When Alaska and Miles meet and she learns of his love of last words, she tells him about the supposed last words of Simón Bolívar: "How will I ever get out of this labyrinth." Miles is unsure what to make of Bolívar's words, but for Alaska the lack of clarity in Bolívar's quote is what makes it exciting and interesting: is Bolívar describing a desire to escape death, or a desire to escape life?

This interaction makes immediately clear how different Alaska's perspective on life is from Miles's. To Miles, life is a "Great Perhaps" and is full of opportunities that must be seized. He is generally optimistic about the future and very much intends to make the most of his life. Alaska, on the other hand, entertains the possibility that life might be something that needs to be escaped rather than enjoyed. Unlike Miles, who thinks of eventual death as a reason to make the most of your life while you have it, Alaska sees death as a potential way out of all of the suffering in the world. And although Alaska often works hard at making herself seem mysterious to others, the "Great Perhaps" of life, which is so attractive to Miles, is not necessarily attractive to Alaska.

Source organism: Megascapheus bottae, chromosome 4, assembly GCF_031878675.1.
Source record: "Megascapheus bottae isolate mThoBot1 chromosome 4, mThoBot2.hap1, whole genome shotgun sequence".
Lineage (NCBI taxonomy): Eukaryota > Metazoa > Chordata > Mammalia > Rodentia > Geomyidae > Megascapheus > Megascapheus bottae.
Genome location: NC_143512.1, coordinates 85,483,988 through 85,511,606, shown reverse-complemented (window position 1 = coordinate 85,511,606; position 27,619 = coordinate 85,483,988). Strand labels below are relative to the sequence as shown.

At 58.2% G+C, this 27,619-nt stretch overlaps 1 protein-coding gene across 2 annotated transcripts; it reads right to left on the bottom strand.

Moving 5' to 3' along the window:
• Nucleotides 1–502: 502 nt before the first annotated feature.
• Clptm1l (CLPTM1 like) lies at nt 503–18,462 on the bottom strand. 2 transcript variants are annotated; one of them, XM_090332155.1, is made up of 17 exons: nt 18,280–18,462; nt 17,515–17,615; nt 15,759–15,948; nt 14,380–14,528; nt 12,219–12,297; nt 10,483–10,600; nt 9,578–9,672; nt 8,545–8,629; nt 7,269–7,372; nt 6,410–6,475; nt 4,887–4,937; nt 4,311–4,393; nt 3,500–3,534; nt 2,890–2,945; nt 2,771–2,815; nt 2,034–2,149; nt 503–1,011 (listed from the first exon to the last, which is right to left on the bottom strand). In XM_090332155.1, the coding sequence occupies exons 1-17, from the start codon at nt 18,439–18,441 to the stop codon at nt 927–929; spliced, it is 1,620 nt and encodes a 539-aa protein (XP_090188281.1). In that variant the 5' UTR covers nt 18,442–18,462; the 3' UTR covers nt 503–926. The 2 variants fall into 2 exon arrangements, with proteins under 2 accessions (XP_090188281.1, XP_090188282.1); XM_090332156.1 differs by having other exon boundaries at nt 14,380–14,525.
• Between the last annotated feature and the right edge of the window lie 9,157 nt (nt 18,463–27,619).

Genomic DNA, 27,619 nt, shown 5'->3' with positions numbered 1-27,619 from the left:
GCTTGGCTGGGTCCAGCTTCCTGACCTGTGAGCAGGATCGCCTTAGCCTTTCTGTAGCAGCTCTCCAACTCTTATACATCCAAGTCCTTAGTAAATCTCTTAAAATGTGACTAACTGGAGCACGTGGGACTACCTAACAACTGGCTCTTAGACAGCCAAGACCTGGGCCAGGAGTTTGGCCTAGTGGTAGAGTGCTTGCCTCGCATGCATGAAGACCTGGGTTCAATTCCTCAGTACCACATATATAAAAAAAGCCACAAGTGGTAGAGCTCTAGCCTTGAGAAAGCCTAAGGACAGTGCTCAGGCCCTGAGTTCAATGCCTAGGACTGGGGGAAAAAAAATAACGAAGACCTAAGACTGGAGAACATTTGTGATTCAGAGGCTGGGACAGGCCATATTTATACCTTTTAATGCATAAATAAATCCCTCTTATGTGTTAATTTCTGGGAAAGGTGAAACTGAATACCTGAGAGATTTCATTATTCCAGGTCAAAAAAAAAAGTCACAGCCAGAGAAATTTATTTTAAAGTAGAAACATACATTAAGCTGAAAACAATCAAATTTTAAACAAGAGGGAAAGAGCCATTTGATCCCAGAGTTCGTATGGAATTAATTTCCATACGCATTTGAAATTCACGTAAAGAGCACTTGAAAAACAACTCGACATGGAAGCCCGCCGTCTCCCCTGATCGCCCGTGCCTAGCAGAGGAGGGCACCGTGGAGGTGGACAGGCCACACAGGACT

At this point in the novel, Alaska still isn't clear on what she believes, and Bolívar's words themselves are still a "mystery" to her. Later in the novel however, Miles thinks back to this moment when he is trying to figure out how to understand the role Alaska played in her own death. 

4. One Hundred Twenty-Six Days Before Quotes

“I must talk, and you must listen, for we are engaged here in the most important pursuit in history: the search for meaning. What is the nature of being a person? What is the best way to go about being a person? How did we come to be, and what will become of us when we are no longer? In short: What are the rules of this game, and how might we best play it?”

Related Characters: Dr. Hyde (The Old Man) (speaker)
Page Number: 32
Explanation and Analysis:

During Miles's first day of class at Culver Creek, the Old Man – Dr. Hyde – explains that the topic of his World Religions class will be "the search for meaning." Miles is excited to think about this topic in the context of school because he imagines that he will be told how to solve life's problems. Although Miles claims to be attracted to the "Great Perhaps" and the mystery of what could happen in his life, he actually seems more interested in finding an objectively correct answer for how to best live his life.